It’s the End of the World as We Know it (and I Feel Fine)

It’s the End of the World as We Know it (and I Feel Fine) curated by Amy Lipton, opened on January 31st at Ramapo College Gallery in Mahwah NJ and will be on view through March 6th. The exhibition explores contemporary views of nature and habitat expressed through landscape painting and drawing. The artists included; George Boorujy, Adam Cvijanovic, Peter Edlund, Joy Garnett, Kimberley HartEve Andree Laramee, Sarah McCoubrey, Jason Middlebrook, Aviva Rahmani, Lisa Sanditz, Charlotte Schulz, Eva Struble, Sarah Trigg and Marion Wilson envision the natural world in relationship to pressing environmental issues. 

Taken from a 1987 song by the band R.E.M., It’s the End of the World as We Know it (and I Feel Fine) this somewhat ironic title suggests the possibility that by avoiding complacency and with awareness, intelligence, compassion and activism, solutions to environmental problems will be found to avoid potentially catastrophic results. The works attempt to meet the challenges of the new ecological imperative by bringing attention to the viewer of the need for protection, preservation and action.  Artists often have a prophetic role and throughout history have alerted us to problems that are unforeseen or overlooked. Using realism, fantasy or process as a source for imagination and transformation, they seek to create an awareness of loss and beauty in the marginal, the overused and the threatened.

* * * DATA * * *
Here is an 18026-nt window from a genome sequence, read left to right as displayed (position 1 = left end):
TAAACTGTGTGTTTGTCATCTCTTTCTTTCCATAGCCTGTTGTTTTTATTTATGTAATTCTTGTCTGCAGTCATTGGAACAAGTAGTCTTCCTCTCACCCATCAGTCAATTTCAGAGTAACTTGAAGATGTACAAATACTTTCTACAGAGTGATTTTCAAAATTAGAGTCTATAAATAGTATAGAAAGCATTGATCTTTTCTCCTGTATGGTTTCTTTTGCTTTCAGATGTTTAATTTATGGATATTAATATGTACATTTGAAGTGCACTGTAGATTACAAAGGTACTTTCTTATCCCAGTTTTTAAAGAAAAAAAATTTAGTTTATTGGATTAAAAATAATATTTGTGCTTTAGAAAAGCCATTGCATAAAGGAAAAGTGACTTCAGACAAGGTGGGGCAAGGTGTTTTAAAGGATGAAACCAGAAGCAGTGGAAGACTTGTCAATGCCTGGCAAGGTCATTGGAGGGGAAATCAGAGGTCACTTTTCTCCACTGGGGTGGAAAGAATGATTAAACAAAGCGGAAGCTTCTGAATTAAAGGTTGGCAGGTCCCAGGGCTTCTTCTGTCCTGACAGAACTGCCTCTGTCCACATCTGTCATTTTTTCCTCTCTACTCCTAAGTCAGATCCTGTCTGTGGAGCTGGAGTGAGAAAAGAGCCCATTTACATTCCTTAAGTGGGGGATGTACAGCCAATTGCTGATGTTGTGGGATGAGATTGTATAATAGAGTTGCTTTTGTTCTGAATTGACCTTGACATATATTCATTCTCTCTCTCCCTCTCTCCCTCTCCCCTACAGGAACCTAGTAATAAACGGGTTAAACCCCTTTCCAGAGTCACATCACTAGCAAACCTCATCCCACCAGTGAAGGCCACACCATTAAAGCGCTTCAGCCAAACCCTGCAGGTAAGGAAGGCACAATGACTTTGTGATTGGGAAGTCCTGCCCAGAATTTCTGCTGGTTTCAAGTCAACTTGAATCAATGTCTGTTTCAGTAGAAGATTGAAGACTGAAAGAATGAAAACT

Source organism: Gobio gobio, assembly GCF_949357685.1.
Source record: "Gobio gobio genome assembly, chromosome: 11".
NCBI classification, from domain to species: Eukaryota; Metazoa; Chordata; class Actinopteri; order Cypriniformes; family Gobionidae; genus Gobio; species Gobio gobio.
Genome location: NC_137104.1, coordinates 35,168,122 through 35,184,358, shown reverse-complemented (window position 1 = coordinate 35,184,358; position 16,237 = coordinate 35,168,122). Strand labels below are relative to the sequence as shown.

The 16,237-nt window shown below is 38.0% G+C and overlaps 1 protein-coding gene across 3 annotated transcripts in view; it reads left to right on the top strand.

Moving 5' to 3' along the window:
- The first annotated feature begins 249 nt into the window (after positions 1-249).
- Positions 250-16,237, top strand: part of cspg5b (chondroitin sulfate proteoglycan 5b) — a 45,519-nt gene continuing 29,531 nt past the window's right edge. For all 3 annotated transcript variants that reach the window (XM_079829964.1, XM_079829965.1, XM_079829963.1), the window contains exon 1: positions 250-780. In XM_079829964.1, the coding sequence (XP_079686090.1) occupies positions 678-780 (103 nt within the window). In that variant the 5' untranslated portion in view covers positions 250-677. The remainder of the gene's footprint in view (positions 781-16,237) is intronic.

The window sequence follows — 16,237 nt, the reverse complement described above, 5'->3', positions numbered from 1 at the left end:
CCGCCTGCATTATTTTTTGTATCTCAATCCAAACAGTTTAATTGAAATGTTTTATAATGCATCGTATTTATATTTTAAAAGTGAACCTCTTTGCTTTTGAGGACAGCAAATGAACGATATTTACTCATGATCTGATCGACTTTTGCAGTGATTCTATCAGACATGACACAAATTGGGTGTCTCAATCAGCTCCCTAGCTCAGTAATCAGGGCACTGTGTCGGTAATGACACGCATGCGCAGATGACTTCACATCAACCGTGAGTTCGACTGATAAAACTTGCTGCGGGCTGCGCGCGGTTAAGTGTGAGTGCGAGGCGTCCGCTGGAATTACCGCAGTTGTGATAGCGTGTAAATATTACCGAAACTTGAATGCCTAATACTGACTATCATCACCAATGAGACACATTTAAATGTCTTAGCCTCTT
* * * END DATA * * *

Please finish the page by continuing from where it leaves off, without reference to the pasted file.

A panel discussion, It’s the End of the World as We Know it (and We Don't Feel Fine)  will include artists George Boorujy, Peter Edlund, Aviva Rahmani, Marion Wilson and Ramapo College Environmental Studies Department Professors, Michael R. Edelstein and Howard Horowitz. Moderated by Amy Lipton, the panel will take place on Thursday February 28th at 3:30pm in the Pascal Gallery located in the Berrie Center for Performing and Visual Arts at Ramapo College.

Images of the exhibition taken by Joy Garnett can be seen HERE.